Identifying a dominant theme that resonated throughout the year is typically where the writers and editors of the Blood-Horse start when planning for our annual Year in Review issue.
American Pharoah so completely monopolized the landscape in 2015 that our challenge was to be sure many of the other significant events of the year got recognition. One of those issues was the filing of federal legislation that holds the hope of putting the policing and enforcement of medication use in horse racing under one set of rules. It is fair to say that medication is the most divisive issue the industry is now wrestling with, which got us thinking about what we hope will be next year’s dominant theme—unification.
The Association of Racing Commissioners International has been one of the more outspoken critics of this year’s federal legislative efforts, but a recent announcement regarding a series of “town meetings” included some comments that—taken at face value—seem to indicate common ground is attainable.
First, the ARCI wants to focus on efforts to create a “central rule-making process” and achieve “uniform medication policies and consistent implementation.”
No one should be arguing over these objectives, which are clearly everyone’s goal. Already the
ARCI’s Compliance Committee has identified several obstacles to uniformity that exist under the current structure, such as inconsistent regulations for specific medications.
Secondly, the association is encouraging a holistic approach. No one should be arguing over this goal either. A viable solution exists only after all stakeholders have been heard. The association intends to facilitate the discussion next year through a proposed series of town meetings, which will be hosted by regulatory bodies across the country in order to solicit feedback and ideas from racetrack operators, breeders, horsemen, legislators, and fans.
Thirdly, the ARCI has left the door open to “possible federal legislation yet to be drafted.”
Regarding point three is where we hope the ARCI’s own plea to seek common ground will take precedent.
Twenty congressional co-sponsors and a significant segment of the racing industry are supporting H.R. 3084, also known as the Thoroughbred Horseracing Integrity Act (see page 29). All legislation is a work in progress that goes through hearings specifically so the individuals and businesses affected can weigh in and debate the pertinent issues. Through thoughtful dialog and compromise, a solution can be achieved.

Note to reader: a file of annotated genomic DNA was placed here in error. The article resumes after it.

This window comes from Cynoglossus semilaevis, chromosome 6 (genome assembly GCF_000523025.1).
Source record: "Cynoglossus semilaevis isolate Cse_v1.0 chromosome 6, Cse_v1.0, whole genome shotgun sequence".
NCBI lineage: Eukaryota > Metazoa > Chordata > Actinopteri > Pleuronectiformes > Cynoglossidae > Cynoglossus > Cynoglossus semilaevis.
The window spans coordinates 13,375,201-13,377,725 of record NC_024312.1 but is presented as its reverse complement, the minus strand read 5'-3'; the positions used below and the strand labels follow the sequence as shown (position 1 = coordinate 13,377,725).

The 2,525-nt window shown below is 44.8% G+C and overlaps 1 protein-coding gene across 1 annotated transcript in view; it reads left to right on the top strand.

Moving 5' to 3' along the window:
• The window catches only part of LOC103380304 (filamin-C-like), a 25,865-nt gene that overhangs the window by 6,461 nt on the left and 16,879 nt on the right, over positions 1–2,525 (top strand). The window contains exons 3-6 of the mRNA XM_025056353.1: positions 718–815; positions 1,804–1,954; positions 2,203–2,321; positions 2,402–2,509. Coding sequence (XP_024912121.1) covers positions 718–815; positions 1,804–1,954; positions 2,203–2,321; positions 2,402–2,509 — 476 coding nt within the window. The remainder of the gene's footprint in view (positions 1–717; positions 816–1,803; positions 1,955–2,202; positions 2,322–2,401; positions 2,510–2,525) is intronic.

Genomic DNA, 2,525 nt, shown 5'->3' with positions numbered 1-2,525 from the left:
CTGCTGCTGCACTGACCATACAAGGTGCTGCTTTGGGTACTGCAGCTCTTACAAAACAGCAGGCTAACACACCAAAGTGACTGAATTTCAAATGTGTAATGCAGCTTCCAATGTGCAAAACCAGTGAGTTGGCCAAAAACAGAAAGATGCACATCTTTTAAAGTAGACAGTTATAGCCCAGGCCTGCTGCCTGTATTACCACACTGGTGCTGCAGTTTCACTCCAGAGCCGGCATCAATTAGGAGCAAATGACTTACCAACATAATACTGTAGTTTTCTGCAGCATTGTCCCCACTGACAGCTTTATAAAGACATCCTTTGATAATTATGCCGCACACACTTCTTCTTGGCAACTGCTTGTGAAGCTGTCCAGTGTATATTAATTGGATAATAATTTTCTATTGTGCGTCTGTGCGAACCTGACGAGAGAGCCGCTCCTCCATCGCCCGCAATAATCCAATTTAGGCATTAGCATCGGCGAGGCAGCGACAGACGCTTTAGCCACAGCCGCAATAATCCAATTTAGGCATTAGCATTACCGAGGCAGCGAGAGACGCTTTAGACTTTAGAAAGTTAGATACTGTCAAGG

Rather than threaten a new piece of legislation “yet to be drafted,” the ARCI should bring the information it gathers at its town meetings and make them part of the discussion with the existing legislation.
We encourage the ARCI to take advantage of an offer that it received to hold a national town meeting during the annual Welfare and Safety Summit at Keeneland. June 29 has already been set aside, if necessary, for such a meeting. Then after the feedback has been offered, we encourage the ARCI to join the effort to create one centralized platform for managing medication use and enforcement in horse racing.
“The political divide that currently exists in the racing industry is destructive to the sport,” said ARCI chairman Mark Lamberth. We could not agree more, which is why Blood-Horse has endorsed the THIA. Let’s bridge the divide. Let’s create the mechanism that has been missing, but talked about for decades, that allows for swift and decisive action to be applied nationwide across the rapidly changing landscape that is medication regulation.
Make 2016 the year racing comes together to achieve a genuinely unified solution.